Eight tips for interns by interns

At our first official day of medical residency orientation today, several rising second-year residents shared some of the stories and lessons that had been burnt into their brains over the course of their intern year:

  1. While performing a procedure (similar to placing an nasogastric tube) one resident accidentally caused a pneumothorax in a patient. Thankfully, the patient was cared for and recovered. Remember that not one of the interventions done in the hospital are benign. All carry risks.
  2. Speaking of procedures, when placing central lines, hold the guide wire up after removing the catheter is placed and say aloud to yourself “Here is the wire!” This ritual may save you much anxiety over uncertainty whether the wire was sucked into the patient’s body when you have trouble finding that piece after the procedure is complete.
  3. Be polite and respectful to nurses. They can make your life easier or so much more difficult.
  4. When a nurse (or whoever) call your phone or page you, you do not have to answer their question or concern immediately. You are not magic. Don’t be afraid to take time to think about the answer or discuss the question or concern with a senior physician. Ask if you can call the nurse back and then take care of the problem.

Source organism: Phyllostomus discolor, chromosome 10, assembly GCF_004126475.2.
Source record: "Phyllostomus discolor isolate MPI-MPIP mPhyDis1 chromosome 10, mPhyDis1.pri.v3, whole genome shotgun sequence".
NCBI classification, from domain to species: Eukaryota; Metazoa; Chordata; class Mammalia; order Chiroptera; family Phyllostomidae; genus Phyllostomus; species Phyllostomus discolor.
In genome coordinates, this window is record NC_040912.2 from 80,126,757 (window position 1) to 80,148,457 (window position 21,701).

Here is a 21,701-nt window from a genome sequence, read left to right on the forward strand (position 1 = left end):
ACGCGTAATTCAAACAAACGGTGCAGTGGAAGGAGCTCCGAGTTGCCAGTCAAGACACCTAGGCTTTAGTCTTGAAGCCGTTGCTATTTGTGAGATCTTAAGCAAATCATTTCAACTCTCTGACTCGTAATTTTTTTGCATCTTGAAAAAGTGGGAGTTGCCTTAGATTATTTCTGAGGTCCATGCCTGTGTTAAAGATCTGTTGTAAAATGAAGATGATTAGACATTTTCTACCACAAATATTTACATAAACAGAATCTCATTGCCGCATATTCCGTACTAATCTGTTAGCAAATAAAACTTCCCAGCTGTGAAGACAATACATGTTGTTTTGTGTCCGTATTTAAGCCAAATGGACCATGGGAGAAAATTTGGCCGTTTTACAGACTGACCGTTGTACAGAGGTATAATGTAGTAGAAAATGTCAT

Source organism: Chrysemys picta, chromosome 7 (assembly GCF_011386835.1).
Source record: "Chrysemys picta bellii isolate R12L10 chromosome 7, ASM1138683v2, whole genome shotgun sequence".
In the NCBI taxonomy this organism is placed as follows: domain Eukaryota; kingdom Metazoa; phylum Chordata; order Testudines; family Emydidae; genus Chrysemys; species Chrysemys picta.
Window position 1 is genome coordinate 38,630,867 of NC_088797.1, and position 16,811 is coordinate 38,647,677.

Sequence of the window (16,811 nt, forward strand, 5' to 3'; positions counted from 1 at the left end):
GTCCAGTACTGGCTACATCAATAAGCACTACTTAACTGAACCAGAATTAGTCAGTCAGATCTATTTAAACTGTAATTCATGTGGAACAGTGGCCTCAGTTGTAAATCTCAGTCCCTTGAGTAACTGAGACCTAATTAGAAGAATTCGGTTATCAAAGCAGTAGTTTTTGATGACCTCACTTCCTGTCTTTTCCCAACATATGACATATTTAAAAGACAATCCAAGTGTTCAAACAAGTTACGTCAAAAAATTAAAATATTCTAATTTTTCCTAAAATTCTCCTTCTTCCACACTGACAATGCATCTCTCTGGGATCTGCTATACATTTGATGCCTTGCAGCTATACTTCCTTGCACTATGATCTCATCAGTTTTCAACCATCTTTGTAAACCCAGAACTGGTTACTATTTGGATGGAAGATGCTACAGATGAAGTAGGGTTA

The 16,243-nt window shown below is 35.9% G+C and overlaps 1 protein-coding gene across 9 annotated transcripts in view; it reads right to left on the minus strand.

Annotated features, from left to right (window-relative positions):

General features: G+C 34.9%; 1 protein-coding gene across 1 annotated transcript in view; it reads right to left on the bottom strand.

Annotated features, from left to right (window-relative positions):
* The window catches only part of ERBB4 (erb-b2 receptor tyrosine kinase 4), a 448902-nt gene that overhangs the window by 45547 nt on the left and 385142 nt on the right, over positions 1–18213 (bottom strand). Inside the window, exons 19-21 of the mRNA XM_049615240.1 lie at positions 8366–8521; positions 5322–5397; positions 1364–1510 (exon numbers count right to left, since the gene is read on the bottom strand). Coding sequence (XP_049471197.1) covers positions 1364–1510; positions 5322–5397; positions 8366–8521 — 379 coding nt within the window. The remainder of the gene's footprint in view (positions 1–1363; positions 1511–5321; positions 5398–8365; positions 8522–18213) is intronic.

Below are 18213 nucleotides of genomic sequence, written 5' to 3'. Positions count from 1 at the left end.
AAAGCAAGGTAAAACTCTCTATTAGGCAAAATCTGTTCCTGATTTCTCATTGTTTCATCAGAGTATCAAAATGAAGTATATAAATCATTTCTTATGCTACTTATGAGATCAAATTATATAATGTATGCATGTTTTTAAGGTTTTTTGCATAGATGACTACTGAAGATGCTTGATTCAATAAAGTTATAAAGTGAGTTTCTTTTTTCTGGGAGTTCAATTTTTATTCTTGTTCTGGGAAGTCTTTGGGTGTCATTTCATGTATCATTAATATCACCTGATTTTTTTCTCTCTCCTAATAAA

5. When a nurse pages you, go see your patient.
  6. Measure twice, cut once. If you feel the slightest hint of uncertainty regarding some element of a patient’s status or hospital course, be humble and look it up, even if that slows your workflow. Figure out ways to reference that information if it becomes a habit. Do not lie. Do not guess.
  7. Similarly, trust but verify. Always politely ask why people are saying what they are saying, doing what they are doing, ordering what they are ordering, or asking you to order what they are asking you to order. Patients–people–have died based on assumptions that we as residents make.
  8. Ask for help. Your senior resident is there to guide and support you. Use them, and then pay it forward when you are yourself are a senior.

I’d like to thank those rising second-year residents who shared their insights with us. What are other tips do you recommend for incoming interns?

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